The midwest, where I live, is a land of agriculture. It's a place of fields and grass, corn and hay, barns and animals. It's also home to the people who care for the crops, tend the farms, and feed the animals. We care about our work; we enjoy our work. Part of that enjoyment is the atmosphere inside a barn—and the music we play there.
When I feed my horses their morning grain, it's a noisy time. Animals in general love to make noise when they're being fed, and horses in particular are quite loud when anticipating grain time. There's door pounding, impatient stomping, and—once they are actually eating—noisy bucket-banging. Under it all hums the low tone of the barn radio.
Barns are a rough place for music equipment. A barn is a dusty place. There's no wifi. A stereo might get wet, and there's a constant danger of it being knocked onto a cold concrete floor. This is no place for a fine set of speakers. No, barns are still the domain of the simple AM/FM radio.
My own barn radio is really quite old—it was my grandpa's farmhouse radio, kept at his bedside for those nights when he couldn't sleep (which, according to him, was every night), and later was deemed old enough to qualify as a "barn radio." It's been in my barn, in the same spot on the floor, for over 13 years. There's no antenna; a narrow piece of pipe now serves to pull in reception. Spiders like to build their homes above it; more than one ground squirrel has tried to hide behind it. But it plays music, and that's what counts.
For these noisy times when the horses are eating, country music just fits the atmosphere. You have to have something predictable, a sound with a definite pronounced beat so when the music becomes overwhelmed for a moment by a noisy critter, you can still figure out where you are. These are the times that demand the sounds of classic rural tenors like George Strait, Kenny Chesney, Garth Brooks. Those are the times for steel guitars, fiddles, a drum beat, and lyrics about dust and barns and feeding horses. You can ask anyone in the midwest who works in a barn: country music has woven itself into the fabric of farming so finely that you can't find the seam.
But—there's still room for other music.
After the horses finish eating grain—after they've licked the buckets clean and I've thrown halters on them and taken them to their pastures for the day to graze happily in the sunshine—after all that, something amazing happens.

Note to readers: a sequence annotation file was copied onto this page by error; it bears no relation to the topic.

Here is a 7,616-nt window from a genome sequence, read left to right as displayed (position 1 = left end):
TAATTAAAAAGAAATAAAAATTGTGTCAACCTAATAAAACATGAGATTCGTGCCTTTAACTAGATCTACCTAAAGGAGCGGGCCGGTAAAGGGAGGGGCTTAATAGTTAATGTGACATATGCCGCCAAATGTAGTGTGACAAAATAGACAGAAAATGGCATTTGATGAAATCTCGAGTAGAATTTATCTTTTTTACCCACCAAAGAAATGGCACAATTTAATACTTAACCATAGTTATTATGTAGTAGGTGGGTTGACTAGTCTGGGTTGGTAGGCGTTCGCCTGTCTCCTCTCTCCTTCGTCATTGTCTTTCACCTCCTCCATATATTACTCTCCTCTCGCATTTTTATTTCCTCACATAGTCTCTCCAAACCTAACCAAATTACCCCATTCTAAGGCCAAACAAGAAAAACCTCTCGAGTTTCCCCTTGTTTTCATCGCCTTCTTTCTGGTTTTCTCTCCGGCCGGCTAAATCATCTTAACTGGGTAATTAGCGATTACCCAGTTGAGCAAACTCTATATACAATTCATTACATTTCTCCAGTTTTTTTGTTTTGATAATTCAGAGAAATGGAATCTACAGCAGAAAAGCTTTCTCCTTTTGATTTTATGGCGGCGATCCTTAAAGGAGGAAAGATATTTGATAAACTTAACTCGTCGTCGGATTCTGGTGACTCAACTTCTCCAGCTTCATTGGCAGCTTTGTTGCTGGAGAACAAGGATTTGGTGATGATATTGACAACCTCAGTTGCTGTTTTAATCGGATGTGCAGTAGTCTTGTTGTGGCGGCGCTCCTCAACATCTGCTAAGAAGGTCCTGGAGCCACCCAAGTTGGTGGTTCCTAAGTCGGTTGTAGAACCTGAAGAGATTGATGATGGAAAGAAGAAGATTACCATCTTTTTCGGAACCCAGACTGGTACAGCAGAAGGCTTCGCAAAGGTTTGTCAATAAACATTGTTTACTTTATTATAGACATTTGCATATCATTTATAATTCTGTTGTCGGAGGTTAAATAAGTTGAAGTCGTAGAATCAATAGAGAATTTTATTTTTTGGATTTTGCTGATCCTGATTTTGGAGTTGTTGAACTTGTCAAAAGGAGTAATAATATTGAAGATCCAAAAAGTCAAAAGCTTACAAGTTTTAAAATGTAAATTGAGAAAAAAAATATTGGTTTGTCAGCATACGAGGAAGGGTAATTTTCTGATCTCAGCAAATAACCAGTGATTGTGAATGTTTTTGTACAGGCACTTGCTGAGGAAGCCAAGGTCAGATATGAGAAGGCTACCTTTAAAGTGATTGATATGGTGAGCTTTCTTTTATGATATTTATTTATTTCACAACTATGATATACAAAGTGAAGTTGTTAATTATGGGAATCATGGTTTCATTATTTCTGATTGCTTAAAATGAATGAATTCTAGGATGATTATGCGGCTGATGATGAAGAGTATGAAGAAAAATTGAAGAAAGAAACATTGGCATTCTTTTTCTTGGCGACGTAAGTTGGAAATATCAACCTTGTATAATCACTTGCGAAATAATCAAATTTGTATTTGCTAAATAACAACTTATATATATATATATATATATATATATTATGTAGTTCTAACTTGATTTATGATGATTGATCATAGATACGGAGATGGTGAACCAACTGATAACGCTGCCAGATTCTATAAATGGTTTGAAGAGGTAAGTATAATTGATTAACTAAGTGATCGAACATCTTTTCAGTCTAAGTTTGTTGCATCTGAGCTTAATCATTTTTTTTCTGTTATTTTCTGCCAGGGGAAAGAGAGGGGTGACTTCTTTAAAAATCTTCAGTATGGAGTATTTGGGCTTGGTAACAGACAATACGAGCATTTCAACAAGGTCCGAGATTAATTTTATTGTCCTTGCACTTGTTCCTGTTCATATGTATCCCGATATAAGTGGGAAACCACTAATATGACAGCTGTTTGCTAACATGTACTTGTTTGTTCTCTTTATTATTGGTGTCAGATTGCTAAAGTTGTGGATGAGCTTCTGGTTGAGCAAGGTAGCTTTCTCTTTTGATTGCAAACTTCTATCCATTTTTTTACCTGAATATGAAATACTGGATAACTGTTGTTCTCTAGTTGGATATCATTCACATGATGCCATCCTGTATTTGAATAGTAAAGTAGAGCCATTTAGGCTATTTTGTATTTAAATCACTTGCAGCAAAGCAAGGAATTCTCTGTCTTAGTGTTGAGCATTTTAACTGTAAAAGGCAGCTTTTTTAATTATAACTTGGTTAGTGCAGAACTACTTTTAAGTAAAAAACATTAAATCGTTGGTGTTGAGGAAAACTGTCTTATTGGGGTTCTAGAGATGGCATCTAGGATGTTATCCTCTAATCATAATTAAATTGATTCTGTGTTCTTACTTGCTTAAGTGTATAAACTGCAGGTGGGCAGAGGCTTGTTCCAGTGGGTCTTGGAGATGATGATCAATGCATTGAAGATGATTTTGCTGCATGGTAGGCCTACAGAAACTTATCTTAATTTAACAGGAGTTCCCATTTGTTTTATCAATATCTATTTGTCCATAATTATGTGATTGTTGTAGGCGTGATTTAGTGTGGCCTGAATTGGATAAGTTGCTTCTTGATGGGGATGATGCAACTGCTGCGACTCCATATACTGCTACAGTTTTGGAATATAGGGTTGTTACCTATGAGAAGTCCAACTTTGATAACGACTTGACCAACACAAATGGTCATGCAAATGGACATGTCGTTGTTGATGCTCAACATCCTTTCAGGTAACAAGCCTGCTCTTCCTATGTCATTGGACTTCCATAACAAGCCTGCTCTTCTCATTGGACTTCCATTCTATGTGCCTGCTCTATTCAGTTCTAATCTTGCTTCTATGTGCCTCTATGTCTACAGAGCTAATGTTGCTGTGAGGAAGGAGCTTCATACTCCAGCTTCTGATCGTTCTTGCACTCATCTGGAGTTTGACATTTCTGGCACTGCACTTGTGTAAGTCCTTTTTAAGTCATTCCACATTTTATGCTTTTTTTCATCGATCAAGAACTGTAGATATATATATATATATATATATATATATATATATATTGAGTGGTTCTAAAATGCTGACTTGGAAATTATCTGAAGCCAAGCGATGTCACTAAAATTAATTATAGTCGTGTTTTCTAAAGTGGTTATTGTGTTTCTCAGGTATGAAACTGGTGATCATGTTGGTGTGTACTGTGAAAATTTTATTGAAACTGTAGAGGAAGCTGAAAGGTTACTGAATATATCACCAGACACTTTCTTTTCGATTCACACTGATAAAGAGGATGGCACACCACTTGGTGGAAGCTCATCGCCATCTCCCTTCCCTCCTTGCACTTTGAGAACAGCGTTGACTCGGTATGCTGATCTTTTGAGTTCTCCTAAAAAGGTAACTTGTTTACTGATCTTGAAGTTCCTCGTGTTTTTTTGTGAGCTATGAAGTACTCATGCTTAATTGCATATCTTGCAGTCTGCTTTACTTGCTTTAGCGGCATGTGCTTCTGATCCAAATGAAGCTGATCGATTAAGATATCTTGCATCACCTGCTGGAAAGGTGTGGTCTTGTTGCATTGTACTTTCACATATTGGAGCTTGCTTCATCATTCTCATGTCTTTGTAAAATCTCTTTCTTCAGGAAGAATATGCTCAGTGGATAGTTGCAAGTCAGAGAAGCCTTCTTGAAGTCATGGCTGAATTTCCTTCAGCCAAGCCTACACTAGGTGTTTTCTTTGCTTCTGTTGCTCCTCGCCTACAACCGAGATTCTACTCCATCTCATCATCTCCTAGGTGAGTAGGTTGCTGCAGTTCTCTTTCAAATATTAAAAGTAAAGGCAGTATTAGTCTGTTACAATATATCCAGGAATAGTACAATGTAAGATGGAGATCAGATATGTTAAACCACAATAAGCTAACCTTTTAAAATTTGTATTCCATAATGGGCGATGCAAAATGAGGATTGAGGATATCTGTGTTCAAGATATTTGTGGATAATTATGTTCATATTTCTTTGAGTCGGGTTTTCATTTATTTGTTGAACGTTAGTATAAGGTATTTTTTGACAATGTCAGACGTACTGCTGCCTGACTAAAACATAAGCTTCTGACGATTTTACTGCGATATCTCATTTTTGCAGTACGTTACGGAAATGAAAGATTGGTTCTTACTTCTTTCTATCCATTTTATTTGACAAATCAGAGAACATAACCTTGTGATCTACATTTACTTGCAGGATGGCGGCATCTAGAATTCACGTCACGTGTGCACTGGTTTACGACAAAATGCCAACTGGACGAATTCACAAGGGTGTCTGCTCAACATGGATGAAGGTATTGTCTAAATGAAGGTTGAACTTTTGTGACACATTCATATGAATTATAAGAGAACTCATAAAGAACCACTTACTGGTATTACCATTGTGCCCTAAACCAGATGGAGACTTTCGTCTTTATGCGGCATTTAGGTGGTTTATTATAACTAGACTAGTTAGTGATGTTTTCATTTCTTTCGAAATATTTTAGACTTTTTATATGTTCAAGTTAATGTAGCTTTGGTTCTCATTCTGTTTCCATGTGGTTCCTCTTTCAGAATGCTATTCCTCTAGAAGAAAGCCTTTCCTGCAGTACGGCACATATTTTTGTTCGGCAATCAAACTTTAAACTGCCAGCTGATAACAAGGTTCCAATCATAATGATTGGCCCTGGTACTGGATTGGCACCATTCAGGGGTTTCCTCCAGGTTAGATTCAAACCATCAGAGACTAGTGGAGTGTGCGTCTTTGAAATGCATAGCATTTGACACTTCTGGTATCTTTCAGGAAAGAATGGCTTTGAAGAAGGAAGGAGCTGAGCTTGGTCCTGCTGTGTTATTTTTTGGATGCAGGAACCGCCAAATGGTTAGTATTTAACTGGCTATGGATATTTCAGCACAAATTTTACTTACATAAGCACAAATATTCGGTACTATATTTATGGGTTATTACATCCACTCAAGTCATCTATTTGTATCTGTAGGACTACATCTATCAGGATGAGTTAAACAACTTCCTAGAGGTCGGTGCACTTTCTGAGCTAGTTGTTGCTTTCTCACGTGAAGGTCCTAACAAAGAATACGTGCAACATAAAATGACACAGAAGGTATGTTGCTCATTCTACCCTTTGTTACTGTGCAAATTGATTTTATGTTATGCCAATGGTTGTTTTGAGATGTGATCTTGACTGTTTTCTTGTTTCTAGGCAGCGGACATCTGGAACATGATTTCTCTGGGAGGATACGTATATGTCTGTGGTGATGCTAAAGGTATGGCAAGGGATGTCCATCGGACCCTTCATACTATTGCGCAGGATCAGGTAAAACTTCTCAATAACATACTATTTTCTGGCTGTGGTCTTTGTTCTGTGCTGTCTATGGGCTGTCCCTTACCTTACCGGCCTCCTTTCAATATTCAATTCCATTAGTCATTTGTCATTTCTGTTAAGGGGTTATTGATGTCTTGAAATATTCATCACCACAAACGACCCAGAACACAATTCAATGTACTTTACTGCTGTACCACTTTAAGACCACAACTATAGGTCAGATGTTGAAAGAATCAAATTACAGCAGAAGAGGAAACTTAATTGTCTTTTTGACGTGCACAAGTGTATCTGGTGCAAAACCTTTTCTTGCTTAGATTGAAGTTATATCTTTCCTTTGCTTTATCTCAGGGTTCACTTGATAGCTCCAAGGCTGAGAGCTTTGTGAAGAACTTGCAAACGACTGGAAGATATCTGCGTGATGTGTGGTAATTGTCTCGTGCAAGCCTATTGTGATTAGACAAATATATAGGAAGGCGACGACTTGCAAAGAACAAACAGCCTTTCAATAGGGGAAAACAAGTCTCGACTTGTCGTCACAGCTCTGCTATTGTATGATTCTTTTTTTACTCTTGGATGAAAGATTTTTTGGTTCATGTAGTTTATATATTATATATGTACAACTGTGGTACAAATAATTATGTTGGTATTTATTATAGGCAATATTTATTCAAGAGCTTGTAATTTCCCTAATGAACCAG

The once-noisy barn becomes completely silent. The motion stops, and nothing moves...except me. This is the time for cleaning the barn, and it's a time for classical music.
A quick turn of the radio dial snags a public radio station playing Debussy's Claire de Lune, and suddenly, the barn takes on a different feel. Not a night and day difference—in the barn, country and classical music feel more like two sides of the same coin—but it has a pastoral feeling. The sun pours in the doorway, the wind whips the hayfields outside, and inside I clean stalls, while the soft, lazy feel of Claire de Lune fills the barn from a tiny radio speaker that seems inadequate for the task, yet does the job. The gentle violins match the waving grass out the windows; the low woodwinds mimic the light breeze that blows the barn aisle, scattering hay bits.
Different music, different chores. Garth for horses, Debussy for sweeping.
Don't ever let anyone tell you that classical isn't as good as country.
They just haven't found the right moment yet.
Daniel Johnson is a Wisconsin-based photographer, writer, and horseperson. You can see his photography work (he does a lot of farm animals!) at foxhillphoto.com. Nocturne in E-flat Major Op. 9, No. 2 is his all-time favorite piece of classical music, and "Wild Horses" is his all-time favorite country music song.